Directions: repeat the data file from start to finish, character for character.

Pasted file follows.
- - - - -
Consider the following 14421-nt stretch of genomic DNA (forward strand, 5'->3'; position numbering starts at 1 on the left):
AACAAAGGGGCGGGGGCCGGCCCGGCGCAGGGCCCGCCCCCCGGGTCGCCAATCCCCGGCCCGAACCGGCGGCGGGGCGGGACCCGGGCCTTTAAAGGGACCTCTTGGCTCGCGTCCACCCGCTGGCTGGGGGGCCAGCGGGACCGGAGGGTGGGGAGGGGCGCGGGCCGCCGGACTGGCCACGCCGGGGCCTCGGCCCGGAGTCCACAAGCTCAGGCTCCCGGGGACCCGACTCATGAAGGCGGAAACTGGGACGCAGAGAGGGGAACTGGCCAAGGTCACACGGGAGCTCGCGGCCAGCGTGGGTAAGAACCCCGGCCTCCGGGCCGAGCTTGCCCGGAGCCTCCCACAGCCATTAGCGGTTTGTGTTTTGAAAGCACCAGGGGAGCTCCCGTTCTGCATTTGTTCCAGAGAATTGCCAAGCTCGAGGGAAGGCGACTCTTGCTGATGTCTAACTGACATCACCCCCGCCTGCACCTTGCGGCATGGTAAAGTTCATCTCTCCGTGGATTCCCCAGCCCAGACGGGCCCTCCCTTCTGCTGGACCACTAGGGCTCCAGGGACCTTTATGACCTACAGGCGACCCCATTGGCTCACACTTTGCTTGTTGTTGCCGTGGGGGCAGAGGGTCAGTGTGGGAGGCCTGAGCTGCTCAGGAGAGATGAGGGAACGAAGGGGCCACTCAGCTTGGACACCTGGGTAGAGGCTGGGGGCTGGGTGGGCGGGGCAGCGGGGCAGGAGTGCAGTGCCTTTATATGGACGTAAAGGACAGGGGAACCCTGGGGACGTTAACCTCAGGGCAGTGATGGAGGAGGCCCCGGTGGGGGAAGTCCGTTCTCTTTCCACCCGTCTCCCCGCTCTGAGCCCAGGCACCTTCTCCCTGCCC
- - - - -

Consider the following 14421-nt stretch of genomic DNA (forward strand, 5'->3'; position numbering starts at 1 on the left):
AACAAAGGGGCGGGGGCCGGCCCGGCGCAGGGCCCGCCCCCCGGGTCGCCAATCCCCGGCCCGAACCGGCGGCGGGGCGGGACCCGGGCCTTTAAAGGGACCTCTTGGCTCGCGTCCACCCGCTGGCTGGGGGGCCAGCGGGACCGGAGGGTGGGGAGGGGCGCGGGCCGCCGGACTGGCCACGCCGGGGCCTCGGCCCGGAGTCCACAAGCTCAGGCTCCCGGGGACCCGACTCATGAAGGCGGAAACTGGGACGCAGAGAGGGGAACTGGCCAAGGTCACACGGGAGCTCGCGGCCAGCGTGGGTAAGAACCCCGGCCTCCGGGCCGAGCTTGCCCGGAGCCTCCCACAGCCATTAGCGGTTTGTGTTTTGAAAGCACCAGGGGAGCTCCCGTTCTGCATTTGTTCCAGAGAATTGCCAAGCTCGAGGGAAGGCGACTCTTGCTGATGTCTAACTGACATCACCCCCGCCTGCACCTTGCGGCATGGTAAAGTTCATCTCTCCGTGGATTCCCCAGCCCAGACGGGCCCTCCCTTCTGCTGGACCACTAGGGCTCCAGGGACCTTTATGACCTACAGGCGACCCCATTGGCTCACACTTTGCTTGTTGTTGCCGTGGGGGCAGAGGGTCAGTGTGGGAGGCCTGAGCTGCTCAGGAGAGATGAGGGAACGAAGGGGCCACTCAGCTTGGACACCTGGGTAGAGGCTGGGGGCTGGGTGGGCGGGGCAGCGGGGCAGGAGTGCAGTGCCTTTATATGGACGTAAAGGACAGGGGAACCCTGGGGACGTTAACCTCAGGGCAGTGATGGAGGAGGCCCCGGTGGGGGAAGTCCGTTCTCTTTCCACCCGTCTCCCCGCTCTGAGCCCAGGCACCTTCTCCCTGCCC